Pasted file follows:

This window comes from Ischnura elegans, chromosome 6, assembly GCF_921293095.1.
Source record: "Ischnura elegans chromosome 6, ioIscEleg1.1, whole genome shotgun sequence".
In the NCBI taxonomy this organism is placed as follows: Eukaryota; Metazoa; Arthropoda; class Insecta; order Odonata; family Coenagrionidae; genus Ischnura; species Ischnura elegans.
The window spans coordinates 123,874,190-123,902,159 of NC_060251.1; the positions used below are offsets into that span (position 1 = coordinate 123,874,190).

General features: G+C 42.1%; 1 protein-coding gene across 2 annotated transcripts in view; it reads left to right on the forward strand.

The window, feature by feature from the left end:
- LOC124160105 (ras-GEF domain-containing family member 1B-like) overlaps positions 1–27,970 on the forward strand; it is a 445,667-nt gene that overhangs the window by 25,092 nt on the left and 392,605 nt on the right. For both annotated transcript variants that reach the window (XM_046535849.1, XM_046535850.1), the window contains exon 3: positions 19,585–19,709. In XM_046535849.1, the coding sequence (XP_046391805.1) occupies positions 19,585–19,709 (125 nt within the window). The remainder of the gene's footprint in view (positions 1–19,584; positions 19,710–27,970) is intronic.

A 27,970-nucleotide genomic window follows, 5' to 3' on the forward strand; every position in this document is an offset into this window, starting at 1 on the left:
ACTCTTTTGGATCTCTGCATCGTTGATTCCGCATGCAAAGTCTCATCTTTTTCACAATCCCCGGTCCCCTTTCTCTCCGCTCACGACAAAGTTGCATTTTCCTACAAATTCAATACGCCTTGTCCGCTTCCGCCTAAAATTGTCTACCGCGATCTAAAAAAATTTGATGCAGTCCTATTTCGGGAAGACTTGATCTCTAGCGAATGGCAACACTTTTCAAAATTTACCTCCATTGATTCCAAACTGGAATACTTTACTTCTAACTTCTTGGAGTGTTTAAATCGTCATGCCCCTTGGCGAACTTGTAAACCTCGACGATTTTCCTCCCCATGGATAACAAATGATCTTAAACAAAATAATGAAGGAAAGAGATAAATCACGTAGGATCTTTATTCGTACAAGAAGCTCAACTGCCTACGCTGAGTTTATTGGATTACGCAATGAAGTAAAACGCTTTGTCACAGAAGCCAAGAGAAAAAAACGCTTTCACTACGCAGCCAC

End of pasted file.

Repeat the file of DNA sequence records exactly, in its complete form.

This window comes from Ischnura elegans, chromosome 6, assembly GCF_921293095.1.
Source record: "Ischnura elegans chromosome 6, ioIscEleg1.1, whole genome shotgun sequence".
In the NCBI taxonomy this organism is placed as follows: Eukaryota; Metazoa; Arthropoda; class Insecta; order Odonata; family Coenagrionidae; genus Ischnura; species Ischnura elegans.
The window spans coordinates 123,874,190-123,902,159 of NC_060251.1; the positions used below are offsets into that span (position 1 = coordinate 123,874,190).

General features: G+C 42.1%; 1 protein-coding gene across 2 annotated transcripts in view; it reads left to right on the forward strand.

The window, feature by feature from the left end:
- LOC124160105 (ras-GEF domain-containing family member 1B-like) overlaps positions 1–27,970 on the forward strand; it is a 445,667-nt gene that overhangs the window by 25,092 nt on the left and 392,605 nt on the right. For both annotated transcript variants that reach the window (XM_046535849.1, XM_046535850.1), the window contains exon 3: positions 19,585–19,709. In XM_046535849.1, the coding sequence (XP_046391805.1) occupies positions 19,585–19,709 (125 nt within the window). The remainder of the gene's footprint in view (positions 1–19,584; positions 19,710–27,970) is intronic.

A 27,970-nucleotide genomic window follows, 5' to 3' on the forward strand; every position in this document is an offset into this window, starting at 1 on the left:
ACTCTTTTGGATCTCTGCATCGTTGATTCCGCATGCAAAGTCTCATCTTTTTCACAATCCCCGGTCCCCTTTCTCTCCGCTCACGACAAAGTTGCATTTTCCTACAAATTCAATACGCCTTGTCCGCTTCCGCCTAAAATTGTCTACCGCGATCTAAAAAAATTTGATGCAGTCCTATTTCGGGAAGACTTGATCTCTAGCGAATGGCAACACTTTTCAAAATTTACCTCCATTGATTCCAAACTGGAATACTTTACTTCTAACTTCTTGGAGTGTTTAAATCGTCATGCCCCTTGGCGAACTTGTAAACCTCGACGATTTTCCTCCCCATGGATAACAAATGATCTTAAACAAAATAATGAAGGAAAGAGATAAATCACGTAGGATCTTTATTCGTACAAGAAGCTCAACTGCCTACGCTGAGTTTATTGGATTACGCAATGAAGTAAAACGCTTTGTCACAGAAGCCAAGAGAAAAAAACGCTTTCACTACGCAGCCAC